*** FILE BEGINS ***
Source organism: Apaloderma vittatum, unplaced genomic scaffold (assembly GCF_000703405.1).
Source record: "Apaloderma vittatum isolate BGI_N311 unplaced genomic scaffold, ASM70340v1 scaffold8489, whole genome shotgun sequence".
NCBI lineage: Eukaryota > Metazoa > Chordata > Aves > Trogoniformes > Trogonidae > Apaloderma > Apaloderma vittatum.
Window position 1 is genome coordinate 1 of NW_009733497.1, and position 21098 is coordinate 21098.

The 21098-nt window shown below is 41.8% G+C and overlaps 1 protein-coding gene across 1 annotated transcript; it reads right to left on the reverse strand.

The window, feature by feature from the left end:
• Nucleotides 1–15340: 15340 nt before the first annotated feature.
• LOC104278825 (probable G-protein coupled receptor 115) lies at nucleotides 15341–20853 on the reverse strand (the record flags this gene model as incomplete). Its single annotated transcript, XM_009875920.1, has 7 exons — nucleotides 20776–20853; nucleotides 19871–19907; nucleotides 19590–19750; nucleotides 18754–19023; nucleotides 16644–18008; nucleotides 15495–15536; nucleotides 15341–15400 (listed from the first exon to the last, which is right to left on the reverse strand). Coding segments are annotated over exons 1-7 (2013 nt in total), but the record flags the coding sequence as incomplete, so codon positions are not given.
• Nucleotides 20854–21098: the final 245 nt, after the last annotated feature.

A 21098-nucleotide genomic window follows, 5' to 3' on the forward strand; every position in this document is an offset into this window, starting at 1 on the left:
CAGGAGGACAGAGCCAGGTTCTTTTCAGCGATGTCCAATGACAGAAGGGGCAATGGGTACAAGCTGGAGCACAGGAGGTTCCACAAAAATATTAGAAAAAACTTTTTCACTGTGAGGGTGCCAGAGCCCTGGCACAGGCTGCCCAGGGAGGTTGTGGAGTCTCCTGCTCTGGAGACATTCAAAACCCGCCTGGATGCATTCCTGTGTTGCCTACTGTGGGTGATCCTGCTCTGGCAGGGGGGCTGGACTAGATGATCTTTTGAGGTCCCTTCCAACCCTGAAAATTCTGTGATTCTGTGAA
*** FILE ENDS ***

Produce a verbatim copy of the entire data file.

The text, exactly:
Source organism: Apaloderma vittatum, unplaced genomic scaffold (assembly GCF_000703405.1).
Source record: "Apaloderma vittatum isolate BGI_N311 unplaced genomic scaffold, ASM70340v1 scaffold8489, whole genome shotgun sequence".
NCBI lineage: Eukaryota > Metazoa > Chordata > Aves > Trogoniformes > Trogonidae > Apaloderma > Apaloderma vittatum.
Window position 1 is genome coordinate 1 of NW_009733497.1, and position 21098 is coordinate 21098.

The 21098-nt window shown below is 41.8% G+C and overlaps 1 protein-coding gene across 1 annotated transcript; it reads right to left on the reverse strand.

The window, feature by feature from the left end:
• Nucleotides 1–15340: 15340 nt before the first annotated feature.
• LOC104278825 (probable G-protein coupled receptor 115) lies at nucleotides 15341–20853 on the reverse strand (the record flags this gene model as incomplete). Its single annotated transcript, XM_009875920.1, has 7 exons — nucleotides 20776–20853; nucleotides 19871–19907; nucleotides 19590–19750; nucleotides 18754–19023; nucleotides 16644–18008; nucleotides 15495–15536; nucleotides 15341–15400 (listed from the first exon to the last, which is right to left on the reverse strand). Coding segments are annotated over exons 1-7 (2013 nt in total), but the record flags the coding sequence as incomplete, so codon positions are not given.
• Nucleotides 20854–21098: the final 245 nt, after the last annotated feature.

A 21098-nucleotide genomic window follows, 5' to 3' on the forward strand; every position in this document is an offset into this window, starting at 1 on the left:
CAGGAGGACAGAGCCAGGTTCTTTTCAGCGATGTCCAATGACAGAAGGGGCAATGGGTACAAGCTGGAGCACAGGAGGTTCCACAAAAATATTAGAAAAAACTTTTTCACTGTGAGGGTGCCAGAGCCCTGGCACAGGCTGCCCAGGGAGGTTGTGGAGTCTCCTGCTCTGGAGACATTCAAAACCCGCCTGGATGCATTCCTGTGTTGCCTACTGTGGGTGATCCTGCTCTGGCAGGGGGGCTGGACTAGATGATCTTTTGAGGTCCCTTCCAACCCTGAAAATTCTGTGATTCTGTGAA